Ducati 750 Indiana


Make Model

Ducati 750 Indiana


1986 - 90


Four stroke, 90°“L” twin cylinder, SOHC desmodromic 2 valve per cylinder, belt driven


748 cc / 45.6 cu in
Bore x Stroke 88 x 61.5 mm
Compression Ratio 10:1


2 x Bing 64-32/379 carburetors

Spark Plugs

Champion L82Y


Kokusan electronic


Yuasa 12V 14Ah



Max Power

39.4 kW / 53.6 hp @ 7000 rpm

Max Torque

45 Nm / 4.59 kgf-m / 33.2 ft-lb


Dry, multiplate


5 Speed
Primary Drive Ratio 1.972:1 (31/71)
Gear Ratios 1st 3.071 / 2nd 1.850 / 3rd 1.333 / 4th 1.074 / 5th 0.931:1

Final Drive Ratio

3.066:1 (15/46)

Final Drive


Front Suspension

40 mm Marzocchi PA 185/40 fork

Rear Suspension

Marzocchi A84 dual shocks, swinging arm

Front Brakes

Single 260 mm disc

Rear Brakes

Single 280mm disc

Front Tyre

110/90 - 18

Rear Tyre

140/90 - 15


Length: 2024 mm / 79.7 in
Width:     930 mm / 36.6 in
Height:  1400 mm / 55.1 in


1530 mm / 60.2 in

Seat Height

760 mm / 29.9 in

Dry Weight

180 kg / 397 lbs

Fuel Capacity

13 L / 3.4 US gal / 2.9 Imp gal


Black, silver

The Indiana was the response of Ducati to the US Custom cruiser fashion. Each maker responded to the invasion of Japanese cruisers with a version of the road touring bikes they had at home: Guzzi simply changed the bodywork of its small block series and made the “C” series bikes, then the Florida; Morini built a very extroverted “Excalibur” (Morini had the advantage of having a V engine that looked slightly Harley-Davidson-ish), Ducati took…. The Elefant and modified it. Modifications were few but cunning: away went the progressive single shock, in came two paired chrome plated shocks, the front end was virtually that of the Elefant, but with simpler hydraulics, the wheels were, more or less, those of the later Alazzurra.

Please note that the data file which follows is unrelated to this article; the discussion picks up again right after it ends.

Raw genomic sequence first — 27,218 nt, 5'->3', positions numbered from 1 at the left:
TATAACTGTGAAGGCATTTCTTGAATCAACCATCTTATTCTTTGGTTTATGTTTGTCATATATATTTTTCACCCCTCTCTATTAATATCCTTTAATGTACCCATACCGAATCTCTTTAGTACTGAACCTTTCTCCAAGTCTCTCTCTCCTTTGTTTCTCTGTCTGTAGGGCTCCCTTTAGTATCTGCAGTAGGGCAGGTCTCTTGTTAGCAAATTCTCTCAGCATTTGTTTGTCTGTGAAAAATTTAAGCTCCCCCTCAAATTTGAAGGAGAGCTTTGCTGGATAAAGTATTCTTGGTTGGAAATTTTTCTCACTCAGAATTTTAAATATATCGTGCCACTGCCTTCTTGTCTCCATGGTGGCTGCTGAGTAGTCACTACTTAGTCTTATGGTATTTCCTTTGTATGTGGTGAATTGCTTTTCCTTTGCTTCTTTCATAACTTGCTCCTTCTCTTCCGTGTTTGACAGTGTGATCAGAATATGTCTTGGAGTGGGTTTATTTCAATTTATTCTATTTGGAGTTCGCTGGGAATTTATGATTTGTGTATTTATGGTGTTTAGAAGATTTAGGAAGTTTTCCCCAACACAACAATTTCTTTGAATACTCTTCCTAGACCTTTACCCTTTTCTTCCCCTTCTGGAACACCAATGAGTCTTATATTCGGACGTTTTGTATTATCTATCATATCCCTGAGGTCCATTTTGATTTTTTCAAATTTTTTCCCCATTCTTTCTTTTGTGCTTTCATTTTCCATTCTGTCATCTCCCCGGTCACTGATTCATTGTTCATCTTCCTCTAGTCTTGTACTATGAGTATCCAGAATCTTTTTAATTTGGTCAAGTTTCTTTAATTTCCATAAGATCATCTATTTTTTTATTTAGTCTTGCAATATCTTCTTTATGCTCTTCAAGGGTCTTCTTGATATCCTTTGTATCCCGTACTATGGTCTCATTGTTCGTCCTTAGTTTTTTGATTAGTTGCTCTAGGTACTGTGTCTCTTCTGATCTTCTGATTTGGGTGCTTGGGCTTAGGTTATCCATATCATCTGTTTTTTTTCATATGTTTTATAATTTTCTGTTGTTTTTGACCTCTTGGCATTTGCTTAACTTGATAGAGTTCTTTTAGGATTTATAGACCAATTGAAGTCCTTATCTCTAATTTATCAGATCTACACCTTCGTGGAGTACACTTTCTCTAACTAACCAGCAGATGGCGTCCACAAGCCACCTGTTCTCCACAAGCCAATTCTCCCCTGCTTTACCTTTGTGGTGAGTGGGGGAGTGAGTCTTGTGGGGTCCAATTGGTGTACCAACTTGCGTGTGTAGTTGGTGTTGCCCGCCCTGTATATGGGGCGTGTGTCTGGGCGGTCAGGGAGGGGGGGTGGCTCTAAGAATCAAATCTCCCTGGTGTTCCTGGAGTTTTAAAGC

The Elefant motor received a pair of Bing CV carbs for better smoothness. A lot of chrome and a very classic American-style looks with a relaxed riding position completed the figure. The result was a bit intriguing: you knew from the start that this was not an ordinary cruiser.

A Ducati desmo motor on a sedate cruiser? Sedate it was not. Despite all attempts of Ducati to make it slow, and hard steering, the Indiana was a fast, quick steering bike, in cruiser terms of course, and it had a mighty engine. It could easily outrun any cruiser of the same capacity, and most cruisers of any capacity.